Vintage clothing’s never been so now!

PRESSING ENGAGEMENT Zoe Laker
PRESSING ENGAGEMENT Zoe Laker

From broken bones to new beginnings

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Light pours in from the window of a small box room at the back of a terraced house in central Southsea.

Sewing patterns and cut-outs spill over from the window sill and a mannequin with a tape measure thrown casually around it stands in the corner.

STYLISH One of Zoe's creations

STYLISH One of Zoe's creations

There’s a cork board covered in clippings and logos from various fashion magazines, plus a small desk with a modest sewing machine sitting underneath it.

Fabric, string and brown paper burst out of the space, with different styles of ribbon breaking free from a pile of boxes.

This is Zoe Laker’s workroom and it’s the hub for her clothing business, Zo Zo Reworked Vintage.

The 30-year-old started altering vintage clothes as a hobby while at university. Today she supplies Dead Man’s Glory in Albert Road, Southsea and The Laden Showroom in Brick Lane, London. She’s also in talks to expand to Worcester and Brighton.

‘I started off doing it because I used to go to charity shops and buy vintage clothes, but they were never quite right the way they were,’ she explains.

‘I always started altering them to make them a bit more fashionable, because I loved the prints but not necessarily the shapes.’

After going travelling in her early 20s, Zoe decided she wanted to go into fashion. She completed an access course in art and design in Portsmouth, before going on to graduate with a degree in fashion from Southampton’s Solent University in 2007.

‘I still didn’t really know what I was going to do, I just knew that I really wanted to do fashion,’ says Zoe. ‘All the time at university I was still reworking clothes.

‘I worked full-time for six months and just thought “I need to do something else”. I was already doing it myself and I thought, “would other people actually want to buy the kind of things that I’m doing?”.

‘I think I put a few things on eBay and that’s how I started, then these girls contacted me through a friend of a friend. They were opening a shop called Rokii on Victoria Road South in Southsea. They were looking for local designers, and then I started selling my stuff in there.’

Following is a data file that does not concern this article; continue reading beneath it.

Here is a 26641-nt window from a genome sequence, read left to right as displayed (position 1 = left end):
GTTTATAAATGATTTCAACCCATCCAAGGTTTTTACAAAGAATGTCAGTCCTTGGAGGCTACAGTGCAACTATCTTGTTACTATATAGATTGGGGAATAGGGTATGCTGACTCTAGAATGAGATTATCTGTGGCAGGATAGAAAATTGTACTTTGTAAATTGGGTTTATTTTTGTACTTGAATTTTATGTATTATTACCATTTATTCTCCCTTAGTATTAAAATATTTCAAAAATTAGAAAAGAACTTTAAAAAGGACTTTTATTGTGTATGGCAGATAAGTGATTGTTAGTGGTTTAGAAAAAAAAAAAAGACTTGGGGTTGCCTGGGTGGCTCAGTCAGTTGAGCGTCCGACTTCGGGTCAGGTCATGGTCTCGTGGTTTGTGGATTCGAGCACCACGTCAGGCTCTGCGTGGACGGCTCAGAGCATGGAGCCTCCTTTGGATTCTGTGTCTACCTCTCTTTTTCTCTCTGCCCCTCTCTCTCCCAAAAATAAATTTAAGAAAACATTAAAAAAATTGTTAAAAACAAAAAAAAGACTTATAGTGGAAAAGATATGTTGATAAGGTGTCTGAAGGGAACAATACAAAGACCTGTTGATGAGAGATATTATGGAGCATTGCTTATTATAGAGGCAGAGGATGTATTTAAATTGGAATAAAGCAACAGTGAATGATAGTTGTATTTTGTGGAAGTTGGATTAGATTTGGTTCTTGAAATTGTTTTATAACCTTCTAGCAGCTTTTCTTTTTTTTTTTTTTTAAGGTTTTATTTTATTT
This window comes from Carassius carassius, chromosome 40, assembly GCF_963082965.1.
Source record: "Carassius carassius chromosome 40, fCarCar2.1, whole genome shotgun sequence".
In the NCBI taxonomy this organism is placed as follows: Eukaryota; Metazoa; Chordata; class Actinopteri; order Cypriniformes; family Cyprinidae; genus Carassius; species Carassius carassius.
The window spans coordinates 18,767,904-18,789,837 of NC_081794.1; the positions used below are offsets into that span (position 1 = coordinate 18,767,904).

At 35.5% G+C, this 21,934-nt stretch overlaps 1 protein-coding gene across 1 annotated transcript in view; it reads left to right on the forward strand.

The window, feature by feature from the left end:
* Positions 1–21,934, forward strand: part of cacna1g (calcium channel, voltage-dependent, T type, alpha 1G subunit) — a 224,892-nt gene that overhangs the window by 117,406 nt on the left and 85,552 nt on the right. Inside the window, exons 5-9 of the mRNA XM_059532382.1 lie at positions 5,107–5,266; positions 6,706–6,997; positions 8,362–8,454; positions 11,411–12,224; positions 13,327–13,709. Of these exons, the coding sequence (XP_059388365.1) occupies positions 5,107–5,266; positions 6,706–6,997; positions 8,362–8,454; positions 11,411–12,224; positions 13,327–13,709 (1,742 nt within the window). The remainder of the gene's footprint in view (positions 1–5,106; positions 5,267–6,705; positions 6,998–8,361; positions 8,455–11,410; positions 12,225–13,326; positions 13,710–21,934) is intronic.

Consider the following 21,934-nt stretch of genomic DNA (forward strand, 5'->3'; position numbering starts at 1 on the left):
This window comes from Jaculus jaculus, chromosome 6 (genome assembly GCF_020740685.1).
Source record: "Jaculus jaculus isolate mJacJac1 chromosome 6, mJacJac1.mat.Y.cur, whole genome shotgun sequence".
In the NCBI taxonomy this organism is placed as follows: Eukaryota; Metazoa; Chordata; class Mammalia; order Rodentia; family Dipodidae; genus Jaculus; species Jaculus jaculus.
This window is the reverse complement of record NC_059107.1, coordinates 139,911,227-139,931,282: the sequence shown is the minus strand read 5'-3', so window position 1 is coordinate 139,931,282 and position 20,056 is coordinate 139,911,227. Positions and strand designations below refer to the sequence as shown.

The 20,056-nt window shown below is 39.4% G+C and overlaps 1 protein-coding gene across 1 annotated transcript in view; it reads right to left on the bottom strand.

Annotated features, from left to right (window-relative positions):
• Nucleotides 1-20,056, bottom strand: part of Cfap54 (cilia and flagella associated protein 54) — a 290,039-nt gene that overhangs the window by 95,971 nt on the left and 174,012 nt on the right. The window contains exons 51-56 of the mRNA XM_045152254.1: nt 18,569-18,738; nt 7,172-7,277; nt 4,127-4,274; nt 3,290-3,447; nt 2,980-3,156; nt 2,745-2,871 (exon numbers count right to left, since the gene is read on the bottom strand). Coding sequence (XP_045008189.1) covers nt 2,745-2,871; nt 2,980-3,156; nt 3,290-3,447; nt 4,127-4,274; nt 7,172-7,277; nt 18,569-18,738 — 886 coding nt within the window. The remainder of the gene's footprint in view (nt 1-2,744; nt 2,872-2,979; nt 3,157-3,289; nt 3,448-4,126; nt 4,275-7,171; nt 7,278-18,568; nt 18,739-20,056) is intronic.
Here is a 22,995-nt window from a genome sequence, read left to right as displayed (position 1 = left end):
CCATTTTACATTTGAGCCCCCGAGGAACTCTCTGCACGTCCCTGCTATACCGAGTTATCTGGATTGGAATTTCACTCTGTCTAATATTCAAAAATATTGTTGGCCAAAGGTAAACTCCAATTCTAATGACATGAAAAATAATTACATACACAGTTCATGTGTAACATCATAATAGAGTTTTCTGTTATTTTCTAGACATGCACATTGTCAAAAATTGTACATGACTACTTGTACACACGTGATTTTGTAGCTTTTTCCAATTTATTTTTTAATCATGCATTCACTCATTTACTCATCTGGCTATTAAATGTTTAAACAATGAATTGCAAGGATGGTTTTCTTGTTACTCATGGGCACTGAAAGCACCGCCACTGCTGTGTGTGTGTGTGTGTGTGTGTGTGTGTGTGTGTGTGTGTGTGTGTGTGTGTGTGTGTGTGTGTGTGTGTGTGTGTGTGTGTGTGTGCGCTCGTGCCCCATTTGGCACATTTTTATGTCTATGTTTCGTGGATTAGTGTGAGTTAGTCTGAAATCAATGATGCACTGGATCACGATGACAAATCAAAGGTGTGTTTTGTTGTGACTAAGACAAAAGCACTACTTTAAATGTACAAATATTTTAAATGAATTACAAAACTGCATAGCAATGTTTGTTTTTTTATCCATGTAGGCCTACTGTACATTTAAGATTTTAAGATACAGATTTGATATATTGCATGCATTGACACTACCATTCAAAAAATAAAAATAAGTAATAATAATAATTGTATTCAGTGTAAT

Zoe says in the beginning she picked up clothes and patterns from anywhere she could, with no knowledge of how to start or run a clothing business. Today, she works part-time at Loch Fyne restaurant in Gunwharf Quays, while simultaneously running Zo Zo.

She explains: ‘I still pick clothes up all over. I have got a few contacts and suppliers now that I’ve been using for a while. But I started off literally with car boot sales, charity shops, stuff like that.’

Every season, after reading countless fashion and style magazines, she changes her designs to adapt to what is on trend at the moment. Starting off with tulip styles, her dresses and playsuits have gradually matured along with passing trends to have more a snug fit.

Zoe says: ‘I used to do a bit of everything, like tops, shorts, dresses and skirts and but I have fine tuned it now. I literally only do dresses and playsuits. But they are what sells.

‘I have patterns which I cut up and make my own. I have got a certain style and I try to tweak it every season, but then I also try to emulate what’s in fashion.’

Although her favourite decade to use fabrics and patterns from is the ’80s, she says: ‘I feel like when I get something from another era, such as the ’70s, I don’t want to touch it. A lot of the ’80s dresses aren’t nice the way they are, and that’s why I like reworking them whereas other stuff, such as the ’70s ones, they are so much a part of that era I don’t want to change them.’

Vintage-inspired clothing has been becoming popular in high street fashion as people become tired of the ‘fast fashion’ that has dominated sales in the last few years, with stores such as Primark selling cheap clothes that quickly get thrown away.

Chain stores and designers have started to turn to the past for inspiration. Even chains such as Topshop have a separate section in their flagship store, entitled Search and Rescue, which is based around updating classic vintage pieces.

Zoe says: ‘Going into a vintage shop and trying on the clothes, you don’t necessarily get the finished look straight away, you have to have a sewing machine yourself, which a lot of people haven’t, and make adjustments.

‘I put a lot of elastic and things like that in my clothes, to give a bit more of a fit but then they cater to more than one size. My hems have gradually got shorter, only slightly, but it’s those little changes that affect the overall look.

‘I wear them myself sometimes, but I don’t really keep a lot of them. I wish I did. I’ve kept one or two but normally I just put them in the shop, and then I realise I don’t have anything to wear.’

REWORKING OLD CLOTHES

Updating old clothes doesn’t need to be done with just vintage clothing, and you don’t need to be an expert on sewing.

Last year’s wardrobe can easily become bang up to date with some personal touches.

Zoe Laker describes the best way to make something new, out of something old.

‘I take apart the clothes, and with my own patterns, recreate them as dresses and playsuits.

‘I try and change my signature shape every season. I may have my own patterns but you could easily adjust your own clothes.

‘At home I have a big stock of vintage buttons, elastic, ribbons, and stuff like that.

‘You could go somewhere like Fabric Land (in Cascades Shopping Centre in Commercial Road, Portsmouth), or something similar, and pick up little things to make clothes your own.’